Going Away This Summer? Start Planning. Now.
Summer is just around the corner, and you’re likely thinking about where you want to go with family and friends. As you start brainstorming locations, the best way to save money is to set your budget and book early. Whether you decide to purchase a vacation package or to rent a private home, planning is key.
“If you’re planning a trip and you can figure out the best price in advance, knowing that information will start to yield savings,” says Dave McNamee, director of public relations for Expedia.com, based in New York. “Adding the hotel and activities, that’s when you’ll start to unlock more savings.”
As you look at different destinations, doing your research is the best way not to overspend, so you get the most out of your time away.
Here are tips to help you plan a great trip without breaking your budget.
1. Set your budget.
Many people budget a certain amount for their vacation. But if you spend everything on a hotel and flight, expenses at your destination may be a problem. Making the right choices will help save the money you need. “You have to be smart with your planning so you can enjoy yourself at your destination,” says Keith Nowak, director of communications for Travelocity based in Dallas.
2. Consider alternative lodgings.
If you’re traveling with a group or a family, personal preference is important, of course, but booking an entire property may cost less than individual hotel rooms. “If you’re staying in a hotel and you need to rent a second room, that’s where you see the value of vacation rentals,” says John Gray, chief revenue officer for HomeAway based in Austin, Texas. “On average, it’s about half the cost per square foot of staying in a hotel.”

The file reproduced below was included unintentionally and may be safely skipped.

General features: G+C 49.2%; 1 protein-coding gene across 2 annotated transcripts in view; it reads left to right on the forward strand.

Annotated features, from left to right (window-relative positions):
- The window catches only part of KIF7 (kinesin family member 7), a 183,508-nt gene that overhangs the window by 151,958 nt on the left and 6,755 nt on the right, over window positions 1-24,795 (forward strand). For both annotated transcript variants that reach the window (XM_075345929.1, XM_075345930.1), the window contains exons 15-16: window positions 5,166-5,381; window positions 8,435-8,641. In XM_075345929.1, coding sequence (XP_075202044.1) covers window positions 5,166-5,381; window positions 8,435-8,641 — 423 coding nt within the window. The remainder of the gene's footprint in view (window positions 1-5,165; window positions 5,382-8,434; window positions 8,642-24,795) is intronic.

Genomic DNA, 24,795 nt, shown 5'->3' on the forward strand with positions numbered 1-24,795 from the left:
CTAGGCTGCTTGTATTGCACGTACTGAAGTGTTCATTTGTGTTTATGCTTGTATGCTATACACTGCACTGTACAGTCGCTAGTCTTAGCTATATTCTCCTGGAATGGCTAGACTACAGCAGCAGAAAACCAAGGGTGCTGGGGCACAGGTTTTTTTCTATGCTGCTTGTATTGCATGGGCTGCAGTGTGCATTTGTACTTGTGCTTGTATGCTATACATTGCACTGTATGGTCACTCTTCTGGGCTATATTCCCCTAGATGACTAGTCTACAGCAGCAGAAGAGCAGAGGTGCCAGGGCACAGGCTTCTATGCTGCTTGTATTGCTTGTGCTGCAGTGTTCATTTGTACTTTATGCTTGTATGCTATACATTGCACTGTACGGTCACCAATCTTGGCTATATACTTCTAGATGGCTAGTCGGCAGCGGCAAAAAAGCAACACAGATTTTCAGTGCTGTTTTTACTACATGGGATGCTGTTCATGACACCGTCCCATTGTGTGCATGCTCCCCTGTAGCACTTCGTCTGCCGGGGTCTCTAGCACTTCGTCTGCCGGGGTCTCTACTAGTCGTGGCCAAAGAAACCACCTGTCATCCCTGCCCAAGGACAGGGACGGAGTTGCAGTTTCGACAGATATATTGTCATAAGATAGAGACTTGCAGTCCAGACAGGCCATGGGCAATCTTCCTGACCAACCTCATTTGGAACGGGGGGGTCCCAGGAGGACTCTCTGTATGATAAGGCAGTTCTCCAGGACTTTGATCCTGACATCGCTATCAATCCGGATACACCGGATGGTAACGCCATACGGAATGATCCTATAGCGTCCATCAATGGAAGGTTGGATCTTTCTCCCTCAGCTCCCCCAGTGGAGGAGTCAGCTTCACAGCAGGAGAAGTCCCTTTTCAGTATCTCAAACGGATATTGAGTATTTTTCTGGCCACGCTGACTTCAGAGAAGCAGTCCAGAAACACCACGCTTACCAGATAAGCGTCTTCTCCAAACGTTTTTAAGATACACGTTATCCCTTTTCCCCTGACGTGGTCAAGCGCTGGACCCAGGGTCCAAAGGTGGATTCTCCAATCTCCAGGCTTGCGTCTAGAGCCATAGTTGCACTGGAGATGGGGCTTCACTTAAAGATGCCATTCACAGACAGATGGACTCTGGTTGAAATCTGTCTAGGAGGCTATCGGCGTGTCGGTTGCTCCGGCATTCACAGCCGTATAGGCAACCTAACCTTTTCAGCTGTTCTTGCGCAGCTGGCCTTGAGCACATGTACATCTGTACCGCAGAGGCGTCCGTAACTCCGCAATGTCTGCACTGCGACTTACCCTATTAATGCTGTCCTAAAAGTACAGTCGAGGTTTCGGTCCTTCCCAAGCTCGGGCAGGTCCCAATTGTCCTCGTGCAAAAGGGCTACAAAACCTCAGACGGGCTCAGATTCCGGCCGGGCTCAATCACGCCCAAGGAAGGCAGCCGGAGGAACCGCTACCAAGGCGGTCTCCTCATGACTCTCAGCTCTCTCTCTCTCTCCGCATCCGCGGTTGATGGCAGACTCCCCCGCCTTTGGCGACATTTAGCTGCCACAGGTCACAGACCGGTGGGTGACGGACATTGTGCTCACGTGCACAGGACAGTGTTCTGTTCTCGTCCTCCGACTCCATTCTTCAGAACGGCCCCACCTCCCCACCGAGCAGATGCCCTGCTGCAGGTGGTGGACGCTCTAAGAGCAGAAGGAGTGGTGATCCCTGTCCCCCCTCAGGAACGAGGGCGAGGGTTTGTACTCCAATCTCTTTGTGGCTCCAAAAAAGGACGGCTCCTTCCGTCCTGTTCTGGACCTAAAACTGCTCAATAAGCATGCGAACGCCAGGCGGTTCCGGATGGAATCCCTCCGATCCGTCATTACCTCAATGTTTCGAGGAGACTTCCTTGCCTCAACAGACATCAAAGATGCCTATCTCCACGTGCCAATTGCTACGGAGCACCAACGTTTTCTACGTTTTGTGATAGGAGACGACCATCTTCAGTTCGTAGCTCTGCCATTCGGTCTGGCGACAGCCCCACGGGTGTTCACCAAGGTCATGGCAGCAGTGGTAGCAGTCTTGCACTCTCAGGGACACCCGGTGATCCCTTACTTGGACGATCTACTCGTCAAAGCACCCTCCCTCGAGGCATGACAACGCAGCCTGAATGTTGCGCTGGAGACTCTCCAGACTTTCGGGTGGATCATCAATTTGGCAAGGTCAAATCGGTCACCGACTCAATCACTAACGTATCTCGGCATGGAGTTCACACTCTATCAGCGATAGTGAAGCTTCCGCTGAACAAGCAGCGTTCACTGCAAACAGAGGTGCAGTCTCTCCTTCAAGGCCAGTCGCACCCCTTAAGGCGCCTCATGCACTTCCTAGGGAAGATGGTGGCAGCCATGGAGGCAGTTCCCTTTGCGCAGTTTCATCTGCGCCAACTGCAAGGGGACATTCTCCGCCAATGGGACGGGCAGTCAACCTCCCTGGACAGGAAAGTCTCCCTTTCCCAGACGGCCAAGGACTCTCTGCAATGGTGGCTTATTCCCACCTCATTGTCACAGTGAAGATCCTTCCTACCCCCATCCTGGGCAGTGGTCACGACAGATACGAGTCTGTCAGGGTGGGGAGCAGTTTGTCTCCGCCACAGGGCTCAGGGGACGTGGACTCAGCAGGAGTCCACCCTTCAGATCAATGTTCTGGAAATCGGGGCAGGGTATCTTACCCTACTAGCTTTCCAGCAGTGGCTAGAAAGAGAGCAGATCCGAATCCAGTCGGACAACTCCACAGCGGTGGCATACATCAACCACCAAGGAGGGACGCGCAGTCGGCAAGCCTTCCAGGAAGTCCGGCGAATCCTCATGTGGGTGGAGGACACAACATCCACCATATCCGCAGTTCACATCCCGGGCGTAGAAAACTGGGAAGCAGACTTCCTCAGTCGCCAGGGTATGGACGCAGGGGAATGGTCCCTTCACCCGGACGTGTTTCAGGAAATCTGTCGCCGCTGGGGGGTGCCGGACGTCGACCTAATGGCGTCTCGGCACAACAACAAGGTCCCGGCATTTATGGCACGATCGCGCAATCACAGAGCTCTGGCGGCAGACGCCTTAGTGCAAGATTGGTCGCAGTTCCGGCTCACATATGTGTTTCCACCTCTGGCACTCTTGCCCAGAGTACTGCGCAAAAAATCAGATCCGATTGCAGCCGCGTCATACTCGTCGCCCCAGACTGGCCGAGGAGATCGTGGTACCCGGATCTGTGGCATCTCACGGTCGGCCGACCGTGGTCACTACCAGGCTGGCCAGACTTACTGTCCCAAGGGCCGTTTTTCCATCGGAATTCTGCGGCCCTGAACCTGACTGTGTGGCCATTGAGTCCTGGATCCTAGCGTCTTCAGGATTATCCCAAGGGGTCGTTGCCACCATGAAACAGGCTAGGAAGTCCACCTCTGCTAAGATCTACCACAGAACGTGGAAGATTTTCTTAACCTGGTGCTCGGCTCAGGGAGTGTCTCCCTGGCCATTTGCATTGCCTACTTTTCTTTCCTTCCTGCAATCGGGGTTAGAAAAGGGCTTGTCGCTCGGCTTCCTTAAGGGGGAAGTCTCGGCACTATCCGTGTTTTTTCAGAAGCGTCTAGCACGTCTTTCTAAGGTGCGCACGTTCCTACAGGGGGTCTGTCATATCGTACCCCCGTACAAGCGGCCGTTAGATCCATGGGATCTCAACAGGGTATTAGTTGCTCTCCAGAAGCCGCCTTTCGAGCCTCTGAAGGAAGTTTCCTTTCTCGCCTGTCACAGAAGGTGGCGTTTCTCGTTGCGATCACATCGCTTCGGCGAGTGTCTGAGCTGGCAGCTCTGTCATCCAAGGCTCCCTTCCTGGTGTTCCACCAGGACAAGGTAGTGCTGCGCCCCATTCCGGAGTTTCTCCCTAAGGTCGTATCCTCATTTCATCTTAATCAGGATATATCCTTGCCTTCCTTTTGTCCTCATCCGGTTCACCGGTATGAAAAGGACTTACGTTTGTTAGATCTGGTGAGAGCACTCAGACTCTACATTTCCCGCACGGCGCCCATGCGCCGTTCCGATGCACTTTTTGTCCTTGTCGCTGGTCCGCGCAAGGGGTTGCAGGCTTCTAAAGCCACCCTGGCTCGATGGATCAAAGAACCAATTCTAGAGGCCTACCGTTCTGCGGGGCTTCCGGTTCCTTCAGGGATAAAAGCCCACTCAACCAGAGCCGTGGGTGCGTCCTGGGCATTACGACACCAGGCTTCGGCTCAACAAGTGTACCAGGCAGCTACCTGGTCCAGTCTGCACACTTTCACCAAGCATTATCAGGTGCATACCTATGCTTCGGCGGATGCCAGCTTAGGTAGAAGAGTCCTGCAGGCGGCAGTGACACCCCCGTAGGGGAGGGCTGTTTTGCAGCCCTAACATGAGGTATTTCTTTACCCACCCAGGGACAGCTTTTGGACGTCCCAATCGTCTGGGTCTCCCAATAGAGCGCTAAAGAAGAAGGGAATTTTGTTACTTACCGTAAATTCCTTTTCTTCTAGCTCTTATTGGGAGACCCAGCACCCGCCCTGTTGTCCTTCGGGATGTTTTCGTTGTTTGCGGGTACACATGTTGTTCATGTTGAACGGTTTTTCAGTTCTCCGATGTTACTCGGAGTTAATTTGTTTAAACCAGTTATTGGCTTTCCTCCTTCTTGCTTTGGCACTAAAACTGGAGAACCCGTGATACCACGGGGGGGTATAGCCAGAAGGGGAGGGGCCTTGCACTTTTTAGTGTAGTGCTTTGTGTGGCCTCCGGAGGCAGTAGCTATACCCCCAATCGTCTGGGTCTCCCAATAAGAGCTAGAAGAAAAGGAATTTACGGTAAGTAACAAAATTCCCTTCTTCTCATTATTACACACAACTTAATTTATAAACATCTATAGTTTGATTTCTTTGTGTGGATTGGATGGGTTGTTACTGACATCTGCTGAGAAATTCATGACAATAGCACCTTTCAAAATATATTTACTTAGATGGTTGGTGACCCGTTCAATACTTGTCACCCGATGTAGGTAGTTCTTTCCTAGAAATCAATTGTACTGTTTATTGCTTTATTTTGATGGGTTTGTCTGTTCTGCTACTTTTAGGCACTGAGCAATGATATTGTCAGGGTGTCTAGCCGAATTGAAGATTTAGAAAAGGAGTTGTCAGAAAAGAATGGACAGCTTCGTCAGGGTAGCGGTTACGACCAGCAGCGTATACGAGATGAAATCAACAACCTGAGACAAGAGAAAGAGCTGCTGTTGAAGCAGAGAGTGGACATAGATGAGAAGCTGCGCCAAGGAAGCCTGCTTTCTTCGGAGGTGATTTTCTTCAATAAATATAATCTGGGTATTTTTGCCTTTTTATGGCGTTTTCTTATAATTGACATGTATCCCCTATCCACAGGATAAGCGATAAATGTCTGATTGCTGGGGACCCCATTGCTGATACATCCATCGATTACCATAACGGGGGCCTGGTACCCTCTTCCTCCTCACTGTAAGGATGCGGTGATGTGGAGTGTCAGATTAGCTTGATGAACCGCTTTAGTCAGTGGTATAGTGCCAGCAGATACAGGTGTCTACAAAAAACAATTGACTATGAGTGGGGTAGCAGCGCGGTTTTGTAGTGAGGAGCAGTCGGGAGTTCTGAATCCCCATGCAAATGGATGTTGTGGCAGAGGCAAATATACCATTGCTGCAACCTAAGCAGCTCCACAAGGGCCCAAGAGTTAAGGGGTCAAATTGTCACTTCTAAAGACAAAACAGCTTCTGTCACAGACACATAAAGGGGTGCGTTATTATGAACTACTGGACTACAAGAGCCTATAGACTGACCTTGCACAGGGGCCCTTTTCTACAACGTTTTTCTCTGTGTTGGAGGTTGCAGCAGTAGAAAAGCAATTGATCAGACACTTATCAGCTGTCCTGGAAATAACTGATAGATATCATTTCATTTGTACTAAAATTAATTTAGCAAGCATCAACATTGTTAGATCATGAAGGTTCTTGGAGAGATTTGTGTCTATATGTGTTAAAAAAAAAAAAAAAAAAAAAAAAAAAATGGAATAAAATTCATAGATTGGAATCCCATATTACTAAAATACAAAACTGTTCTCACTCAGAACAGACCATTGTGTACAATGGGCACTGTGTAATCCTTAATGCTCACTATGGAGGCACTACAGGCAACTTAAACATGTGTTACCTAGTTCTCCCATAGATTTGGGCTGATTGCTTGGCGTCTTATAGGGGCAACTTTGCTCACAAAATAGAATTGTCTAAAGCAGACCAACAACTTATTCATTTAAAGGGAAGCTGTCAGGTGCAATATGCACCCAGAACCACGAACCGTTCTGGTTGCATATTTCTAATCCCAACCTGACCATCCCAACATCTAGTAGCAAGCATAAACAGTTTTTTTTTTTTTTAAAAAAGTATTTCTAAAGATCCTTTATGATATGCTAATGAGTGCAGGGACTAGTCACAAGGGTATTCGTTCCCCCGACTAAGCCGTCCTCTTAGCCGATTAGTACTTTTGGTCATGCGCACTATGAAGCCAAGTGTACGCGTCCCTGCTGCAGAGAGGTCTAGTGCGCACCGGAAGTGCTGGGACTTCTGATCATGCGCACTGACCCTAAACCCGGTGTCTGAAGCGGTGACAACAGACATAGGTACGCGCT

You can also take advantage of the comforts of someone's vacation home, or an Air BnB, to gain value. “[Renting a vacation home] helps you skip costs, like room service, by giving you a kitchen, where you can make your own meals; private pools, which are better than a community or shared pool; and common areas where you can talk with your friends and family so you don’t have to go to restaurants or bars,” says Gray.
If you rent a car, you won’t have to pay for parking at a vacation rental. Also, you won’t be charged for Internet usage or consumption of anything in the refrigerator. Since most homes have a washer/dryer, you can potentially save money on baggage fees because you won’t have to bring as much luggage.
3. Share rides to save money on cabs.
“For so many people, the first instinct is to get a cab, but these can be really expensive,” says Nowak. “A cab can be a budget buster. Do planning and research. A shared option, whether that’s Uber or Lyft, or a shared van, can save a ton of money.”
Many cities also have accessible public transportation that can get you downtown in the same amount of time as a cab, for significantly less money. This option works particularly well if you’re traveling light.
4. Watch for low rental-car rates.
“Rental cars can be very inexpensive,” says Nowak. “The secret is to keep your eyes on them -- the prices seem to jump around a lot.” Setting up fare alerts will tell you when fares have dropped. In certain cities, they can be as low as $5 a day, before taxes and fees.